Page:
Classical dances

Folk dances of India

Lord Brahma created natya by taking literature from the Rig Veda, songs from Sama Veda, abhinaya (expressions) from Yajur Veda and rasa (aesthetics) from Atharva Veda. Then, the Natya Shastra was compiled by Bharatha as the source of all forms of Indian classical dance. It is regarded as the fifth Veda. The Natya Shastra details different kinds of postures, facial expressions, mudra (hand expressions), attire and ornaments to be used. All dance forms are structured around the nine rasa (emotions) viz. hasya (happiness), shoka (sorrow), krodha (anger), karuna (compassion), bhibasta (disgust), adhbhuta (wonder) bhaya (fear), viram (courage) and shanta (serenity). Thus, the body is beautifully used as a medium of communication to effectively express the various emotions.

classical dances of IndiaAll Indian classical dances are devotional in content including:

  • Bharata Natyam is the oldest of the classical dance forms, and its origins can be traced to Bharatha’s Natya Shastra. It is strict about the techniques and disallows any kind of innovations except in the forms of presentation.
  • Kathak finds its roots in katha (stories) based on Indian epics.
  • Kathakali is one of the most refined art based on complete control over practically every fibre of the body. Kathakali draws heavily from epics and is danced with elaborate masks and costumes.
  • Kuchipudi of Andhra Pradesh is the corresponding style of the Bhagavata mela nataka of Tamil Nadu.
  • Manipuri is mostly ritualistic and draws heavily from the rich lore of the legend .
  • Mohiniyattam is essentially a solo dance.
  • Odissi is also based on the Natya Sashtra and is a solo form. Its technique is in which the human bodies takes the thrice deflected (tribhanga) position of Indian sculpture.
  • Yaksha-gana of Karnataka is an blend of dance and drama based on Hindu epics. The costumes are almost akin to the Kathakali dance costumes and the style too seems to have drawn inspiration from it. As prescribed in the Natya Shastra, it has the sutradhara (conductor) and the Vidhushaka (the jester).
  • Other dance forms in vogue in India are Chakiarkoothu, Krishnanattam and Ottanthullal.

Lord Folk dances are easier to understand and perform. They do not require the expertise of a classical dance performer. They are extremely enjoyable. All-night dance dramas are popular throughout India and are performed during all major festivals, ceremonies etc. Folk dances vary according to the region and sub-cultures. Puppet dances/ drama are also dominant in Indian folklore.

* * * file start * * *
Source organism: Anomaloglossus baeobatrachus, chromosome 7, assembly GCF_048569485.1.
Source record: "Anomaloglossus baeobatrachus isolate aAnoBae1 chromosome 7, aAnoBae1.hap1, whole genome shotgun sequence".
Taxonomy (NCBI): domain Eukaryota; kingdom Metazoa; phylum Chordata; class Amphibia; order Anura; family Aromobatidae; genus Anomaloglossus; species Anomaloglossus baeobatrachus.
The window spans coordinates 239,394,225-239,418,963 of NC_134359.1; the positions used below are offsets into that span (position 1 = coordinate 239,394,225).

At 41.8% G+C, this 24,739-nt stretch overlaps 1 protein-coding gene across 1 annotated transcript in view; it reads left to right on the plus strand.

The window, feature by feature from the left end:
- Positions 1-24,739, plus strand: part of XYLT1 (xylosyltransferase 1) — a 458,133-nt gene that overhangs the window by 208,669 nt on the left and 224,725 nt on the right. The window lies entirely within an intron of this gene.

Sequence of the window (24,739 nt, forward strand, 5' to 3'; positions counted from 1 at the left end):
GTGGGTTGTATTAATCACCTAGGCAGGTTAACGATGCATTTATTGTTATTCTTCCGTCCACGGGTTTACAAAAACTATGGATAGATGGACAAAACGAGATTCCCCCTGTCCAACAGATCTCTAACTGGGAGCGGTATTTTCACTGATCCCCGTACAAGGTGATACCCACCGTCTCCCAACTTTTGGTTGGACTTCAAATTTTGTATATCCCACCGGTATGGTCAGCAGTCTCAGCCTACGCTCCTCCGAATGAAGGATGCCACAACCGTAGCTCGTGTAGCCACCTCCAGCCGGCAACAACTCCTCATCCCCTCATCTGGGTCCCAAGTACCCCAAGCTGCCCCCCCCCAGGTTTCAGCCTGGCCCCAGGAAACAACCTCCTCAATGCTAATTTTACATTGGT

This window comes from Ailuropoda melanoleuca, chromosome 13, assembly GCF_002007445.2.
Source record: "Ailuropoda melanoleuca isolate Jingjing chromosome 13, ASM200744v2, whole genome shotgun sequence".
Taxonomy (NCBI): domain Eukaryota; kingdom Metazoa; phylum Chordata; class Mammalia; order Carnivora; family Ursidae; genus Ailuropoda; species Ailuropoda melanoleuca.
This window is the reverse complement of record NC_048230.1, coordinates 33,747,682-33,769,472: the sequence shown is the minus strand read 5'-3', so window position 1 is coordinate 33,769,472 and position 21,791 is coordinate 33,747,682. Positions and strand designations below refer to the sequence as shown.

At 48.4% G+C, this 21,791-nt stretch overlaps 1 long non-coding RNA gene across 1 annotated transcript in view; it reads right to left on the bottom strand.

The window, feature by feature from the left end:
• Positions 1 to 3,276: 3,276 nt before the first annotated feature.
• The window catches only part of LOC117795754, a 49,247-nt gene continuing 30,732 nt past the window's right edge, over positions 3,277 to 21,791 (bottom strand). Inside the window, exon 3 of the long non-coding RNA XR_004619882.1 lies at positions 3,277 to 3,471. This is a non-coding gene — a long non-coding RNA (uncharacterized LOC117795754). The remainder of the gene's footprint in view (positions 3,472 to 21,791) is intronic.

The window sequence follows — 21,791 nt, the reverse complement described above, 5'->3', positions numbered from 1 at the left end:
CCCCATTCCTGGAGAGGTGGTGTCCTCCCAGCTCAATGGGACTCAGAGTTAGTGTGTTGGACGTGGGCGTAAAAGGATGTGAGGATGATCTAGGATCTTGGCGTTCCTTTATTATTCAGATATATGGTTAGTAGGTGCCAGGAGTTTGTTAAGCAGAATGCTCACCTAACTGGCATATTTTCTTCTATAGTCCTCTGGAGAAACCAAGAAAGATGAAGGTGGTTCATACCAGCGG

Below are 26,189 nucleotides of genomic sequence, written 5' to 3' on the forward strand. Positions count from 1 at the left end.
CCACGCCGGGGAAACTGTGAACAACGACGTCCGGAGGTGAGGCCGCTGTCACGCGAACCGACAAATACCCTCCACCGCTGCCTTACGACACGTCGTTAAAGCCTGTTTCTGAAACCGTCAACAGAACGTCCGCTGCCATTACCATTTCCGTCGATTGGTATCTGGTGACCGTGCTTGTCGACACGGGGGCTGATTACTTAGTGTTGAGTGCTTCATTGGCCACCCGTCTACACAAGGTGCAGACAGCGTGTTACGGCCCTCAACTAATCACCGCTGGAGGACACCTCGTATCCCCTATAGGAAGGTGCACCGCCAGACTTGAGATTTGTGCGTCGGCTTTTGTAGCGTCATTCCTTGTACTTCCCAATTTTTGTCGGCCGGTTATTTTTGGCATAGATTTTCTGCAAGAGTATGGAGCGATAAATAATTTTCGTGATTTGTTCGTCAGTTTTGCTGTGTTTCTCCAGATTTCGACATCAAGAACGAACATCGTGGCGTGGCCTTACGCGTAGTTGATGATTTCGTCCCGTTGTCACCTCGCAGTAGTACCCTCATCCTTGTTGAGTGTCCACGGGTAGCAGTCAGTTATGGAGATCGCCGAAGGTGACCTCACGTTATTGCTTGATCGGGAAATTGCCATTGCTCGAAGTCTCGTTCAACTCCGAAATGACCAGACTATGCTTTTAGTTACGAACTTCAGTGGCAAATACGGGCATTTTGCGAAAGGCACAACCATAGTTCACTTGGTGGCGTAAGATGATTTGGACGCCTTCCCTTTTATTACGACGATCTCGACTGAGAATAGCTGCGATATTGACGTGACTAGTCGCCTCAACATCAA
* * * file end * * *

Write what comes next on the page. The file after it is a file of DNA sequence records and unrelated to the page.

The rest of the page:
Indian classical music

Origin of music in India is traced to the shabdha brahma i.e. Om. The Vedas, representing the most ancient literature known to the world, are set to a distinctive melody that is absolutely soothing. Music is the soul of the cosmos. In India, music has been categorized by the scriptures into two major streams known as the margi (classical) and the desi (folk). The origins of classical music can be traced to the Natya Shastra, a Sanskrit treatise on drama and music. The 2 classical traditions are Hindustani in north India and Carnatic in the south. Both traditions derive inspiration from the indigenous Bhakti (“devotional”) movements.

The seven notes called sapta svaras of Indian classical music are Sa (Shadjam), ri (Rishabham), ga (Gaandhaaram), Ma (Madhyamam), Pa (Panchamam), dha (Dhaivatam) and ni (Nishaadham). A raga is a scale of notes and melody. Raga (over 100 different melodies) is India’s contribution to the world of music. The other fundamental element of Indian classical music is tala, the rhythm or the cyclic pattern. There are 35 principal talas. The most common tala is the Adi (first) tala.

The two main vocal traditions in Hindustani music are dhrupad and khayal. Dhrupad developed as a part of worship in temples and various rituals such as yajnas. Khayal (imagination) has a romantic content. Other light classical music varieties include bhajans, kirtans, dadra, thumris, tappaas, etc. Gharanas (schools) were established under the patronage of princely states. Each of the gharanas developed distinct facets and styles of presentation and performance.

Indian classical musicIndian musical instruments either carry the main melody or accompany. These are of four types viz. tantu (stringed like sitar, sarod, vina); susir (wind like flute); avanada (percussion) and ghana (bells, cymbals and jal-tarang). The popular instruments include tambura, sarangi, harmonium, mridangam, kanjira, ghatam, tabla, dholak, ektara, tanpura, santoor, shanka etc.